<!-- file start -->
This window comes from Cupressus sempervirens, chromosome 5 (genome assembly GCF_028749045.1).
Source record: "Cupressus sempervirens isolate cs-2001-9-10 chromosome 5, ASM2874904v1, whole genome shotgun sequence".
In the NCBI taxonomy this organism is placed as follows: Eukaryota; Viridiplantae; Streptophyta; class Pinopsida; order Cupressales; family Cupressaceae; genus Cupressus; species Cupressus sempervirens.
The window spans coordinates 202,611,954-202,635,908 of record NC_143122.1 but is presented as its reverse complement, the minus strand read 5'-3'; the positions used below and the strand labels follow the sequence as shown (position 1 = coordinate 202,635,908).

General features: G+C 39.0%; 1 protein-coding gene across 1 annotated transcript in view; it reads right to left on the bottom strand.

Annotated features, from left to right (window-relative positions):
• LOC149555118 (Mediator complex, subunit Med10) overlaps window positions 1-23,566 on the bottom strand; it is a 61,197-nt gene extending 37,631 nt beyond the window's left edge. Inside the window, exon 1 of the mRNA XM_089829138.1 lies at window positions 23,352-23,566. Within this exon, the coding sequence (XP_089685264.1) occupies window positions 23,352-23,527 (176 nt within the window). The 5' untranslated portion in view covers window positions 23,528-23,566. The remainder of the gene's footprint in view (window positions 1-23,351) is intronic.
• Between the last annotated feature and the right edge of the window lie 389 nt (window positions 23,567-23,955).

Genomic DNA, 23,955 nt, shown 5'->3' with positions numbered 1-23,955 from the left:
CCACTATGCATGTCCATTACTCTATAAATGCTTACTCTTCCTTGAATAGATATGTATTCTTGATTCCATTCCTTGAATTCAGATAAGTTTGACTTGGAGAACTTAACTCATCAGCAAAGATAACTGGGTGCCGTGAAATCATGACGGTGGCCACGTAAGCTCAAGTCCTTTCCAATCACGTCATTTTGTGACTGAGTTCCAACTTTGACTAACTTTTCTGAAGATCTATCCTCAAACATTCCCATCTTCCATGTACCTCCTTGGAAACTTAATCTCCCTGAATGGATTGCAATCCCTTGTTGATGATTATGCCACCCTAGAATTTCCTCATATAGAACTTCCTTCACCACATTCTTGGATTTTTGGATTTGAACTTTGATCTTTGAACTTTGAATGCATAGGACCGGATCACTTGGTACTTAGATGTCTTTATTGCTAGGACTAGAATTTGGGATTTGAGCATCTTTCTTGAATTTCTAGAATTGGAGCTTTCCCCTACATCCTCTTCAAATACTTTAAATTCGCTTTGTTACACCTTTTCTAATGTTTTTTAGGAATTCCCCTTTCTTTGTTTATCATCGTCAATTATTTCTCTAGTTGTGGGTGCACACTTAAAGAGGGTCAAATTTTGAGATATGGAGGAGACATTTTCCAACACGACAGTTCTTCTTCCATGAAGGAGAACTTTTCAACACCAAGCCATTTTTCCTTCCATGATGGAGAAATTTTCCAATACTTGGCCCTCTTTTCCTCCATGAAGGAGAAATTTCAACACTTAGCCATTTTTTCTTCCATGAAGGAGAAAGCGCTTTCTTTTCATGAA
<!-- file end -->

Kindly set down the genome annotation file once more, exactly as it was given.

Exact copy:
This window comes from Cupressus sempervirens, chromosome 5 (genome assembly GCF_028749045.1).
Source record: "Cupressus sempervirens isolate cs-2001-9-10 chromosome 5, ASM2874904v1, whole genome shotgun sequence".
In the NCBI taxonomy this organism is placed as follows: Eukaryota; Viridiplantae; Streptophyta; class Pinopsida; order Cupressales; family Cupressaceae; genus Cupressus; species Cupressus sempervirens.
The window spans coordinates 202,611,954-202,635,908 of record NC_143122.1 but is presented as its reverse complement, the minus strand read 5'-3'; the positions used below and the strand labels follow the sequence as shown (position 1 = coordinate 202,635,908).

General features: G+C 39.0%; 1 protein-coding gene across 1 annotated transcript in view; it reads right to left on the bottom strand.

Annotated features, from left to right (window-relative positions):
• LOC149555118 (Mediator complex, subunit Med10) overlaps window positions 1-23,566 on the bottom strand; it is a 61,197-nt gene extending 37,631 nt beyond the window's left edge. Inside the window, exon 1 of the mRNA XM_089829138.1 lies at window positions 23,352-23,566. Within this exon, the coding sequence (XP_089685264.1) occupies window positions 23,352-23,527 (176 nt within the window). The 5' untranslated portion in view covers window positions 23,528-23,566. The remainder of the gene's footprint in view (window positions 1-23,351) is intronic.
• Between the last annotated feature and the right edge of the window lie 389 nt (window positions 23,567-23,955).

Genomic DNA, 23,955 nt, shown 5'->3' with positions numbered 1-23,955 from the left:
CCACTATGCATGTCCATTACTCTATAAATGCTTACTCTTCCTTGAATAGATATGTATTCTTGATTCCATTCCTTGAATTCAGATAAGTTTGACTTGGAGAACTTAACTCATCAGCAAAGATAACTGGGTGCCGTGAAATCATGACGGTGGCCACGTAAGCTCAAGTCCTTTCCAATCACGTCATTTTGTGACTGAGTTCCAACTTTGACTAACTTTTCTGAAGATCTATCCTCAAACATTCCCATCTTCCATGTACCTCCTTGGAAACTTAATCTCCCTGAATGGATTGCAATCCCTTGTTGATGATTATGCCACCCTAGAATTTCCTCATATAGAACTTCCTTCACCACATTCTTGGATTTTTGGATTTGAACTTTGATCTTTGAACTTTGAATGCATAGGACCGGATCACTTGGTACTTAGATGTCTTTATTGCTAGGACTAGAATTTGGGATTTGAGCATCTTTCTTGAATTTCTAGAATTGGAGCTTTCCCCTACATCCTCTTCAAATACTTTAAATTCGCTTTGTTACACCTTTTCTAATGTTTTTTAGGAATTCCCCTTTCTTTGTTTATCATCGTCAATTATTTCTCTAGTTGTGGGTGCACACTTAAAGAGGGTCAAATTTTGAGATATGGAGGAGACATTTTCCAACACGACAGTTCTTCTTCCATGAAGGAGAACTTTTCAACACCAAGCCATTTTTCCTTCCATGATGGAGAAATTTTCCAATACTTGGCCCTCTTTTCCTCCATGAAGGAGAAATTTCAACACTTAGCCATTTTTTCTTCCATGAAGGAGAAAGCGCTTTCTTTTCATGAA